Processes of carbonate precipitation in modern microbial mats

Christophe Dupraz, R. Pamela Reid, Olivier Braissant, Alan W. Decho, R. Sean Norman, Pieter T. Visscher

Research output: Contribution to journalReview articlepeer-review

949 Scopus citations


Microbial mats are ecosystems that arguably greatly affected the conditions of the biosphere on Earth through geological time. These laminated organosedimentary systems, which date back to > 3.4 Ga bp, are characterized by high metabolic rates, and coupled to this, rapid cycling of major elements on very small (mm-μm) scales. The activity of the mat communities has changed Earth's redox conditions (i.e. oxidation state) through oxygen and hydrogen production. Interpretation of fossil microbial mats and their potential role in alteration of the Earth's geochemical environment is challenging because these mats are generally not well preserved. Preservation of microbial mats in the fossil record can be enhanced through carbonate precipitation, resulting in the formation of lithified mats, or microbialites. Several types of microbially-mediated mineralization can be distinguished, including biologically-induced and biologically influenced mineralization. Biologically-induced mineralization results from the interaction between biological activity and the environment. Biologically-influenced mineralization is defined as passive mineralization of organic matter (biogenic or abiogenic in origin), whose properties influence crystal morphology and composition. We propose to use the term organomineralization sensu lato as an umbrella term encompassing biologically influenced and biologically induced mineralization. Key components of organomineralization sensu lato are the "alkalinity" engine (microbial metabolism and environmental conditions impacting the calcium carbonate saturation index) and an organic matrix comprised of extracellular polymeric substances (EPS), which may provide a template for carbonate nucleation. Here we review the specific role of microbes and the EPS matrix in various mineralization processes and discuss examples of modern aquatic (freshwater, marine and hypersaline) and terrestrial microbialites.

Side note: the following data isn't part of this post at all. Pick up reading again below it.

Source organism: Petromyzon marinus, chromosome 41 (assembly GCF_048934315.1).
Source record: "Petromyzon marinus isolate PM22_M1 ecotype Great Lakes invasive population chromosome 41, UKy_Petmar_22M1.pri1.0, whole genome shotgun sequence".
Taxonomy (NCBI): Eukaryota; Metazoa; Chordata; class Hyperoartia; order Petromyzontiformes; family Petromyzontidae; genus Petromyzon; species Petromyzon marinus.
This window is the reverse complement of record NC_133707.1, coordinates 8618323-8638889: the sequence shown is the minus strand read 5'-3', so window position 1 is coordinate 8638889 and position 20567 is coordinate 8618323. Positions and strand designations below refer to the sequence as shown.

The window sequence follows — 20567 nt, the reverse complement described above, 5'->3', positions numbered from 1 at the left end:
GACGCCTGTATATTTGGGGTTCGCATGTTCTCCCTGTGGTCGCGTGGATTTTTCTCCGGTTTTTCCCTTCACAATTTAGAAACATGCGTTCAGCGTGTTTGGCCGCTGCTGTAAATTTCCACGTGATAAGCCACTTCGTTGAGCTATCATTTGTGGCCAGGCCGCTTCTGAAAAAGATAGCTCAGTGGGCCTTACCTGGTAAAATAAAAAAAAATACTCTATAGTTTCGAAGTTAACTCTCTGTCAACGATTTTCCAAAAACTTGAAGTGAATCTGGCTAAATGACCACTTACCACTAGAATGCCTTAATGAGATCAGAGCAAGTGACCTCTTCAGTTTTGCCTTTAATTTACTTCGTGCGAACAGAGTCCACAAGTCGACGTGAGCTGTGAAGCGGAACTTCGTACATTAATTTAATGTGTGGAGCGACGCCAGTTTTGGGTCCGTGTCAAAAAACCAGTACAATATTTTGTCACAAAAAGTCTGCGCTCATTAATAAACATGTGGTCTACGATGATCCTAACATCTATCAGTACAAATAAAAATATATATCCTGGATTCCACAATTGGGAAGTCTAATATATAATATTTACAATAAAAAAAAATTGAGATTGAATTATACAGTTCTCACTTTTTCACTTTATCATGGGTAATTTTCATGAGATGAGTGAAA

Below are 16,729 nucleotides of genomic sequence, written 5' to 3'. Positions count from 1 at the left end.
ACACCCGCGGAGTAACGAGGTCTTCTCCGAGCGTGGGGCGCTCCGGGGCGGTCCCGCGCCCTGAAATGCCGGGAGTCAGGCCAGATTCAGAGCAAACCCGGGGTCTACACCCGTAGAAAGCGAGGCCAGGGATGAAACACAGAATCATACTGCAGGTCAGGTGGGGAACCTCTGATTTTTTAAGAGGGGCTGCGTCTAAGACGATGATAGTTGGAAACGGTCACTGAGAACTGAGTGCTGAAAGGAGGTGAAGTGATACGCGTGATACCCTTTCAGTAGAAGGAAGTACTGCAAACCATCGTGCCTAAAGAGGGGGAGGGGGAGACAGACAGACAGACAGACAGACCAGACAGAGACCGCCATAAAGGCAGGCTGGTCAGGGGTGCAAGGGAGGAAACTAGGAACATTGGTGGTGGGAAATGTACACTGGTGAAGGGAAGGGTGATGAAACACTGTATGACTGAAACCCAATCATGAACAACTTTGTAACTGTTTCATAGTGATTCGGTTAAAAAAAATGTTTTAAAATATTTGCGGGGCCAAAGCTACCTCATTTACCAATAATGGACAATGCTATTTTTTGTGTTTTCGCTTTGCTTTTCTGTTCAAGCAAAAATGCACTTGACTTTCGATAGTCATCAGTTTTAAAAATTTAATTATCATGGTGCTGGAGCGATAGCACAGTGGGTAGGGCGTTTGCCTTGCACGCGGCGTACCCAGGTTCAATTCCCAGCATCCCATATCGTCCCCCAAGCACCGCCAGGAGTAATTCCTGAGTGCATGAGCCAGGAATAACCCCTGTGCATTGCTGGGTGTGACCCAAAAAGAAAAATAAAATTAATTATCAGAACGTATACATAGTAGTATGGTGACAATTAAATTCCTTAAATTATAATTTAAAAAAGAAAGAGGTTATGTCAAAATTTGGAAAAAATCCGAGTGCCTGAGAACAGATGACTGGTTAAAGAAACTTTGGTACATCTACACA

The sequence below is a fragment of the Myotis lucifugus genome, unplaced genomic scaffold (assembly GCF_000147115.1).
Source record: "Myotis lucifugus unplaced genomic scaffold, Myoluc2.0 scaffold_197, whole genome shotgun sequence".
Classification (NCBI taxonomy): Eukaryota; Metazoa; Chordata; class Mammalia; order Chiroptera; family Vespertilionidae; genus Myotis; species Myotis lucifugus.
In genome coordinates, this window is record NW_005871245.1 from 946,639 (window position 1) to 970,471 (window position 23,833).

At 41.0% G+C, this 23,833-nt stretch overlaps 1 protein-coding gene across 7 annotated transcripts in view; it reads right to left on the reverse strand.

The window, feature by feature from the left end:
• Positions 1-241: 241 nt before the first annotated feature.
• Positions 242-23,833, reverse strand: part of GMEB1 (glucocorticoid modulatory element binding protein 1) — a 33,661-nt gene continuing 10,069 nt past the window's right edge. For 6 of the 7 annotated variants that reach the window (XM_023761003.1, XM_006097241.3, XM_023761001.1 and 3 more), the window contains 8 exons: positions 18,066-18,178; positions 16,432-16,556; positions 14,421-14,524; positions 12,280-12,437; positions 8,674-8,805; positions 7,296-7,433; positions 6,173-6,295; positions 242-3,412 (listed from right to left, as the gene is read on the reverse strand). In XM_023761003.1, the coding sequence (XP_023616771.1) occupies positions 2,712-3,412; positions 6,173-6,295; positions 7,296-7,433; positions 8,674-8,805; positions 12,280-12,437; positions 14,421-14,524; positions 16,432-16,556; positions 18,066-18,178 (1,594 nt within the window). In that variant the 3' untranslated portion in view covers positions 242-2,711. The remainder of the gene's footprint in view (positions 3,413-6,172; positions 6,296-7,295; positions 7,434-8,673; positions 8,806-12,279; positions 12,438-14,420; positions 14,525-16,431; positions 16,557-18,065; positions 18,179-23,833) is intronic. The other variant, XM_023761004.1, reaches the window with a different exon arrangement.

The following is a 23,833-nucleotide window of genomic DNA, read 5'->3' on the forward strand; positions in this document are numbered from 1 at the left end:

Original languageEnglish (US)
Pages (from-to)141-162
Number of pages22
JournalEarth-Science Reviews
Issue number3
StatePublished - Oct 2009


  • EPS
  • biologically-induced mineralization
  • biologically-influenced mineralization
  • biomineral
  • microbial mats
  • microbialites
  • organomineral
  • organomineralization

ASJC Scopus subject areas

  • Earth and Planetary Sciences(all)


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